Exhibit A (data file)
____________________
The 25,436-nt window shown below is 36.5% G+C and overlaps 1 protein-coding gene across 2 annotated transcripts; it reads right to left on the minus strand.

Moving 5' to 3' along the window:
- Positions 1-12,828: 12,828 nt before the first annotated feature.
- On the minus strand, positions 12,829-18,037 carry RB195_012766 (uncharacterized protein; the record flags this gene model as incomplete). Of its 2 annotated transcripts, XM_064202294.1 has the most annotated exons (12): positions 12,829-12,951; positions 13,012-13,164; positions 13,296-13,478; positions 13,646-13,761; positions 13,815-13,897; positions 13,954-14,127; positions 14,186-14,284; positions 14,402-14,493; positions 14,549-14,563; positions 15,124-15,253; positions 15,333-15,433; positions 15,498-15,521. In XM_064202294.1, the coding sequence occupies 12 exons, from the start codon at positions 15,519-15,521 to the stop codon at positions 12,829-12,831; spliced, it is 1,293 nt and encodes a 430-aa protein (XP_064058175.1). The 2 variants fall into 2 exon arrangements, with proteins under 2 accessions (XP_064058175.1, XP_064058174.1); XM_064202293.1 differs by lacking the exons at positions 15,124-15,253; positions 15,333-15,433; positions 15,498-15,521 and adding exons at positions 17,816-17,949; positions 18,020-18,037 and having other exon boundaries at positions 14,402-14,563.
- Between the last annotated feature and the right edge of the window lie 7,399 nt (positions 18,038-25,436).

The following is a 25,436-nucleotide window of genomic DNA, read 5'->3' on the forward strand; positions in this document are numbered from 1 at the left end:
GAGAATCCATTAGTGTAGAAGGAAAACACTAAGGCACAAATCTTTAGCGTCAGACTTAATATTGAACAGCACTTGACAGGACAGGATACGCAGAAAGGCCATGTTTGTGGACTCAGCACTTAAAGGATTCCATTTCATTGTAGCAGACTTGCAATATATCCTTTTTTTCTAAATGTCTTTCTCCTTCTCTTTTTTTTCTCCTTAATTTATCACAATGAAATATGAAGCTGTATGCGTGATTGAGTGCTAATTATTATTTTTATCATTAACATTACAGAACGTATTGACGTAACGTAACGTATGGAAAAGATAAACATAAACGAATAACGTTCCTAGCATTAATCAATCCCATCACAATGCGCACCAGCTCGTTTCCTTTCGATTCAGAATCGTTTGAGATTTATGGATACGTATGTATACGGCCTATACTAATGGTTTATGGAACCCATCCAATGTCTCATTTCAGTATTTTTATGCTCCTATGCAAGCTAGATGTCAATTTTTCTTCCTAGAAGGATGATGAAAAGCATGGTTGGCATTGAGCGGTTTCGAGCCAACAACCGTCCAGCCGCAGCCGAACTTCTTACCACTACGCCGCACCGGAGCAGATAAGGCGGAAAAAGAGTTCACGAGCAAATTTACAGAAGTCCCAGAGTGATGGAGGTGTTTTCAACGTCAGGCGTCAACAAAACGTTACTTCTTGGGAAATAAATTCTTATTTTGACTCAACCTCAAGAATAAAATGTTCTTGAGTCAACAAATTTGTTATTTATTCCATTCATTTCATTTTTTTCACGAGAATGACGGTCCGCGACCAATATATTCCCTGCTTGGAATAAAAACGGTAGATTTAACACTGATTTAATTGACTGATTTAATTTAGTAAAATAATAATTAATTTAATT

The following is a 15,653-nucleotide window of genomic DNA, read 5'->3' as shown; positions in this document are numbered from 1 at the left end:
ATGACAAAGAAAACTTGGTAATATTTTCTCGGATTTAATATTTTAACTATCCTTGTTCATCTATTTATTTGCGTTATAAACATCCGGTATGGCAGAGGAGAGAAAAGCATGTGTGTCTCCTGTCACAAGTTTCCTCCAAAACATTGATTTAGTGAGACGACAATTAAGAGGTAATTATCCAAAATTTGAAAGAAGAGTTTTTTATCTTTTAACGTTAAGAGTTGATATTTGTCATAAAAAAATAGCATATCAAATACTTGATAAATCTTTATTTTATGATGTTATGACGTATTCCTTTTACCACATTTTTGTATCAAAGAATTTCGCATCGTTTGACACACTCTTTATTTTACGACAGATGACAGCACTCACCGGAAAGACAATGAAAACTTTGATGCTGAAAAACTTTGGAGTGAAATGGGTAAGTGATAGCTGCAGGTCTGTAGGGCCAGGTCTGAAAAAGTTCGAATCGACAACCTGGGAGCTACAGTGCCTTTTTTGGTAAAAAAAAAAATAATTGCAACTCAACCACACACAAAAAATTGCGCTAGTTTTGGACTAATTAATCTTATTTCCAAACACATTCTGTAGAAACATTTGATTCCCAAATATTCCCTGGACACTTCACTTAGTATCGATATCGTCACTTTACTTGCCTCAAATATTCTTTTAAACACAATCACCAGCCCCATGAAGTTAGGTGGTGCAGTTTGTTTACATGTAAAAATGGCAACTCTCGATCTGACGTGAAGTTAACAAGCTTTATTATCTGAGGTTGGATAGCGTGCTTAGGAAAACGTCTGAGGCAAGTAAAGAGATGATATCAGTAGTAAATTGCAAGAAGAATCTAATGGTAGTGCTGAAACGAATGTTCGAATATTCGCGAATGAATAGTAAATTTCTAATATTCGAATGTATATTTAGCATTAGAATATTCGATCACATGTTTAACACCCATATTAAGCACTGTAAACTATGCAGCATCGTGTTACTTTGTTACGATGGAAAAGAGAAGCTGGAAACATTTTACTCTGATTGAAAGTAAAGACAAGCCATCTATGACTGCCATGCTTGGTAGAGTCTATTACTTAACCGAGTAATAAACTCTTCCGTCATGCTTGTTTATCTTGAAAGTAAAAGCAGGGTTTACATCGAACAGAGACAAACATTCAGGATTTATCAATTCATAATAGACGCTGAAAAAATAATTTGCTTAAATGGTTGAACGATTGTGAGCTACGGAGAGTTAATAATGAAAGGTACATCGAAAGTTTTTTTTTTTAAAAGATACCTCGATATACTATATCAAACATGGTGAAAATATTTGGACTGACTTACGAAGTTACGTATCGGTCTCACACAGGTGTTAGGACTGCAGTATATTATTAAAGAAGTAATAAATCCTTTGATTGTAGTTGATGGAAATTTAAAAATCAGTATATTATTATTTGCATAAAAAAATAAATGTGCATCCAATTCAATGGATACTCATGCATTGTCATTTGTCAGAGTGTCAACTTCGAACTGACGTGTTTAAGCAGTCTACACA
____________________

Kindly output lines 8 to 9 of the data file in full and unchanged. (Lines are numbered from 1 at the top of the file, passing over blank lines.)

The following is a 15,653-nucleotide window of genomic DNA, read 5'->3' as shown; positions in this document are numbered from 1 at the left end:
ATGACAAAGAAAACTTGGTAATATTTTCTCGGATTTAATATTTTAACTATCCTTGTTCATCTATTTATTTGCGTTATAAACATCCGGTATGGCAGAGGAGAGAAAAGCATGTGTGTCTCCTGTCACAAGTTTCCTCCAAAACATTGATTTAGTGAGACGACAATTAAGAGGTAATTATCCAAAATTTGAAAGAAGAGTTTTTTATCTTTTAACGTTAAGAGTTGATATTTGTCATAAAAAAATAGCATATCAAATACTTGATAAATCTTTATTTTATGATGTTATGACGTATTCCTTTTACCACATTTTTGTATCAAAGAATTTCGCATCGTTTGACACACTCTTTATTTTACGACAGATGACAGCACTCACCGGAAAGACAATGAAAACTTTGATGCTGAAAAACTTTGGAGTGAAATGGGTAAGTGATAGCTGCAGGTCTGTAGGGCCAGGTCTGAAAAAGTTCGAATCGACAACCTGGGAGCTACAGTGCCTTTTTTGGTAAAAAAAAAAATAATTGCAACTCAACCACACACAAAAAATTGCGCTAGTTTTGGACTAATTAATCTTATTTCCAAACACATTCTGTAGAAACATTTGATTCCCAAATATTCCCTGGACACTTCACTTAGTATCGATATCGTCACTTTACTTGCCTCAAATATTCTTTTAAACACAATCACCAGCCCCATGAAGTTAGGTGGTGCAGTTTGTTTACATGTAAAAATGGCAACTCTCGATCTGACGTGAAGTTAACAAGCTTTATTATCTGAGGTTGGATAGCGTGCTTAGGAAAACGTCTGAGGCAAGTAAAGAGATGATATCAGTAGTAAATTGCAAGAAGAATCTAATGGTAGTGCTGAAACGAATGTTCGAATATTCGCGAATGAATAGTAAATTTCTAATATTCGAATGTATATTTAGCATTAGAATATTCGATCACATGTTTAACACCCATATTAAGCACTGTAAACTATGCAGCATCGTGTTACTTTGTTACGATGGAAAAGAGAAGCTGGAAACATTTTACTCTGATTGAAAGTAAAGACAAGCCATCTATGACTGCCATGCTTGGTAGAGTCTATTACTTAACCGAGTAATAAACTCTTCCGTCATGCTTGTTTATCTTGAAAGTAAAAGCAGGGTTTACATCGAACAGAGACAAACATTCAGGATTTATCAATTCATAATAGACGCTGAAAAAATAATTTGCTTAAATGGTTGAACGATTGTGAGCTACGGAGAGTTAATAATGAAAGGTACATCGAAAGTTTTTTTTTTTAAAAGATACCTCGATATACTATATCAAACATGGTGAAAATATTTGGACTGACTTACGAAGTTACGTATCGGTCTCACACAGGTGTTAGGACTGCAGTATATTATTAAAGAAGTAATAAATCCTTTGATTGTAGTTGATGGAAATTTAAAAATCAGTATATTATTATTTGCATAAAAAAATAAATGTGCATCCAATTCAATGGATACTCATGCATTGTCATTTGTCAGAGTGTCAACTTCGAACTGACGTGTTTAAGCAGTCTACACA